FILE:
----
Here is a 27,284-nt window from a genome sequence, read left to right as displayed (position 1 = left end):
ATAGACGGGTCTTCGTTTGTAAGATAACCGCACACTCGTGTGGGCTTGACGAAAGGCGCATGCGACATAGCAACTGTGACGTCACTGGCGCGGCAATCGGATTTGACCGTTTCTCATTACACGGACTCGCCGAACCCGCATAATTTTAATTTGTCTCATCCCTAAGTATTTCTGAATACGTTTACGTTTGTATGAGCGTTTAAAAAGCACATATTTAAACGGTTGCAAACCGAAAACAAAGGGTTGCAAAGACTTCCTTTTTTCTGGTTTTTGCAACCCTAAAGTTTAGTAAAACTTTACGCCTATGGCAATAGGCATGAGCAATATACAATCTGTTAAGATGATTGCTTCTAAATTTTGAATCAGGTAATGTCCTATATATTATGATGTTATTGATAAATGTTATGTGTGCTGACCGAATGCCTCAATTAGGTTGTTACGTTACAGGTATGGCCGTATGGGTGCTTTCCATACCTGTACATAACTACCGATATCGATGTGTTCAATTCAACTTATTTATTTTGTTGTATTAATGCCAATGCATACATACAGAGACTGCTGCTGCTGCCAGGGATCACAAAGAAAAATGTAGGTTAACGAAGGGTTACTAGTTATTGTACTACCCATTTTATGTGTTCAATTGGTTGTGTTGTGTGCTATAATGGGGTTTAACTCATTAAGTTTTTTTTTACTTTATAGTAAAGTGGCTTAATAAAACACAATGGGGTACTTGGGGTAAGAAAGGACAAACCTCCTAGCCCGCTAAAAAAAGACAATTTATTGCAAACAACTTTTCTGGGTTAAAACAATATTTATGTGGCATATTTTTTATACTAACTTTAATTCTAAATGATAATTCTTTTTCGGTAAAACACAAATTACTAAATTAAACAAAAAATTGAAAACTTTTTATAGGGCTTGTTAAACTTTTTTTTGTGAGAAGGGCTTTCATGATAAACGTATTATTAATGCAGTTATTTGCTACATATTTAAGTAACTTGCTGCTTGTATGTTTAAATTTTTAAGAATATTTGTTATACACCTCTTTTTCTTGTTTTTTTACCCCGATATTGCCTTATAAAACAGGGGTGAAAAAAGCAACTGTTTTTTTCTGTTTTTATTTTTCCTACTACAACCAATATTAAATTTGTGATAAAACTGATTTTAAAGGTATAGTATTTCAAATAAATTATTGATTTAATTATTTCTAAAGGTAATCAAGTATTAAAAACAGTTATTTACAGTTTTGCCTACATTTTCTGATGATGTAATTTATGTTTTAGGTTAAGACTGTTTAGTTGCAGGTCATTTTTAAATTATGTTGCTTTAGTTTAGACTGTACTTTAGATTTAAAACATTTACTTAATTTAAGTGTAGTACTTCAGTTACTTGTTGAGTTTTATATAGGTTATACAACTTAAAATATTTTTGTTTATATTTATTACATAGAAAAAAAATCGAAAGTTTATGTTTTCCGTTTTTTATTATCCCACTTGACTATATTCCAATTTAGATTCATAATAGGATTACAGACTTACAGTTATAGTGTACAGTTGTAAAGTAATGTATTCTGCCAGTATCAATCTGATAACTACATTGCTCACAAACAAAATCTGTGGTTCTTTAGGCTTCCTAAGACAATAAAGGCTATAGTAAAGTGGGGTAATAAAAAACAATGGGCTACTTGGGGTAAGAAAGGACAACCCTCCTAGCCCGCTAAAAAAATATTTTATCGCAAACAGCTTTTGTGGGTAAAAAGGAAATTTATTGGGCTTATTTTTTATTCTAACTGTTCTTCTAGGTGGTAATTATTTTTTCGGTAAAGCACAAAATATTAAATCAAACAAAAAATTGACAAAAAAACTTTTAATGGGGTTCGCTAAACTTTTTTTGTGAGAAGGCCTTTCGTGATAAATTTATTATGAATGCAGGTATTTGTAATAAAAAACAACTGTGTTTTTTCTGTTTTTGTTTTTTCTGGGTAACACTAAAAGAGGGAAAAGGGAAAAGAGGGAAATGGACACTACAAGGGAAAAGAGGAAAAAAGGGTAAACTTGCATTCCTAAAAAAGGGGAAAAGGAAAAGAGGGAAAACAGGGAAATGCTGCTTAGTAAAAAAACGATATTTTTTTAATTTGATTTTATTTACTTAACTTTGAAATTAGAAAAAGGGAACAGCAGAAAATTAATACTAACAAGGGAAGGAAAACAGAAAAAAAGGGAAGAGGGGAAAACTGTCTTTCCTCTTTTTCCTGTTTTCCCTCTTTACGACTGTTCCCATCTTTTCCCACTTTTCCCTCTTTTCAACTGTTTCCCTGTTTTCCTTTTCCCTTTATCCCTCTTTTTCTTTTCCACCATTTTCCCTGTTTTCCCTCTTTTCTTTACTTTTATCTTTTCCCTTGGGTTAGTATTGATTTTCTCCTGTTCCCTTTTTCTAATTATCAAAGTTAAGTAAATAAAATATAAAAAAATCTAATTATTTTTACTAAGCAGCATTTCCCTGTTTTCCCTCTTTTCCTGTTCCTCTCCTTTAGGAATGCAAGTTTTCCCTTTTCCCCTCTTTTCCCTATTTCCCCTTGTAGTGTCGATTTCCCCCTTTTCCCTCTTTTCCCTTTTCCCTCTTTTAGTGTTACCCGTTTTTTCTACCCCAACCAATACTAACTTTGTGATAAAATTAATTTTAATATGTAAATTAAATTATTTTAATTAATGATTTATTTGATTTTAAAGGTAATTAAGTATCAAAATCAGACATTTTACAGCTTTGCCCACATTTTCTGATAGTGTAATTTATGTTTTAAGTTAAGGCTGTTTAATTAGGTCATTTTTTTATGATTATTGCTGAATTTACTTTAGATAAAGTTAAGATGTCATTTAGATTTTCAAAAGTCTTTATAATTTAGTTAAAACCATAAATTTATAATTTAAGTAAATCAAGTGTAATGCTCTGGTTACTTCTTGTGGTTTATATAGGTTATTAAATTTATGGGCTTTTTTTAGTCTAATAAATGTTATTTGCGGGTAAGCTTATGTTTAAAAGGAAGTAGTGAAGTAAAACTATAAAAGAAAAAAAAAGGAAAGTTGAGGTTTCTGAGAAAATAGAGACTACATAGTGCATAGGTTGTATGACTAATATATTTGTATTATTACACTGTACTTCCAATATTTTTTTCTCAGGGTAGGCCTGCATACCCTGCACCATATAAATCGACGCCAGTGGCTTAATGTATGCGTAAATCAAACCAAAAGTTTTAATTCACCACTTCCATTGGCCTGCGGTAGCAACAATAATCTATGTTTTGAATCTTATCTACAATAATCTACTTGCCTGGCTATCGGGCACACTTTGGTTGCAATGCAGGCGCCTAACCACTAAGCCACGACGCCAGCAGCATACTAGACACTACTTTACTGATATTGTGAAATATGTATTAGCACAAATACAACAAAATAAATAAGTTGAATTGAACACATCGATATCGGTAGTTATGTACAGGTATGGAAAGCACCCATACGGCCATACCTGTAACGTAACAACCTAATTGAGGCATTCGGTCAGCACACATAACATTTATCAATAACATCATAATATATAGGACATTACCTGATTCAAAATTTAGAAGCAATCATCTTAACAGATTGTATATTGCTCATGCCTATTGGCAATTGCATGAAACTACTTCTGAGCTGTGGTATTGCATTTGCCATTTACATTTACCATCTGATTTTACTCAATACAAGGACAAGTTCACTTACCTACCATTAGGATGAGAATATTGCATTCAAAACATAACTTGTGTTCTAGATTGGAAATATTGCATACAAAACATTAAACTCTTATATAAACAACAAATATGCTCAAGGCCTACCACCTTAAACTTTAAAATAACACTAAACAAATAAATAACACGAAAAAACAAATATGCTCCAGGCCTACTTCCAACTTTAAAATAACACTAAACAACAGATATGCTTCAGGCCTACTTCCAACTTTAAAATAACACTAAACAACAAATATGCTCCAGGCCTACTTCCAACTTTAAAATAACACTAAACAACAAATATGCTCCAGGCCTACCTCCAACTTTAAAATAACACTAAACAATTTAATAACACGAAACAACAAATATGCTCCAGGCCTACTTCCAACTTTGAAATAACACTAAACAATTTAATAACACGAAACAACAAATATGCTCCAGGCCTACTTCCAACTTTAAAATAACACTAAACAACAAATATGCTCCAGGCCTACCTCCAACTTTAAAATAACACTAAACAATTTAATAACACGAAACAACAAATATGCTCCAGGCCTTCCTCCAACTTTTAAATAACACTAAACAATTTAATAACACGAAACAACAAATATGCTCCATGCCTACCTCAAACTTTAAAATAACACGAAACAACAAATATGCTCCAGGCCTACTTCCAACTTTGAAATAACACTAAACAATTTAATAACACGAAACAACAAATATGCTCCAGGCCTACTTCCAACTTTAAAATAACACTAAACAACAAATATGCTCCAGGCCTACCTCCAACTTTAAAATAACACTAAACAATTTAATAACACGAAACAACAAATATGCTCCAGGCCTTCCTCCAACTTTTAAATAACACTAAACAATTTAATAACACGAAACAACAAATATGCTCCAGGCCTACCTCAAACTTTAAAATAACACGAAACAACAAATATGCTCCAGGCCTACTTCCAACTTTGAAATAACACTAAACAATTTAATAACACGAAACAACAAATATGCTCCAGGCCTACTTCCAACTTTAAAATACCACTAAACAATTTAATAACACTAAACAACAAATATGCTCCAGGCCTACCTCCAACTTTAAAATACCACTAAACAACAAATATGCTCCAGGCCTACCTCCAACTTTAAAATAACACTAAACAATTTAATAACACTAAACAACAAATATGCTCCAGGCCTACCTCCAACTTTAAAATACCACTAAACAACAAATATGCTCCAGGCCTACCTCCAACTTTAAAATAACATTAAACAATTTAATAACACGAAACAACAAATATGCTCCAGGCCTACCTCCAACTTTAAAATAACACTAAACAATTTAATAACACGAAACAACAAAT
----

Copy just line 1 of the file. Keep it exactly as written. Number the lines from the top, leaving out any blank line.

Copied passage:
Here is a 27,284-nt window from a genome sequence, read left to right as displayed (position 1 = left end):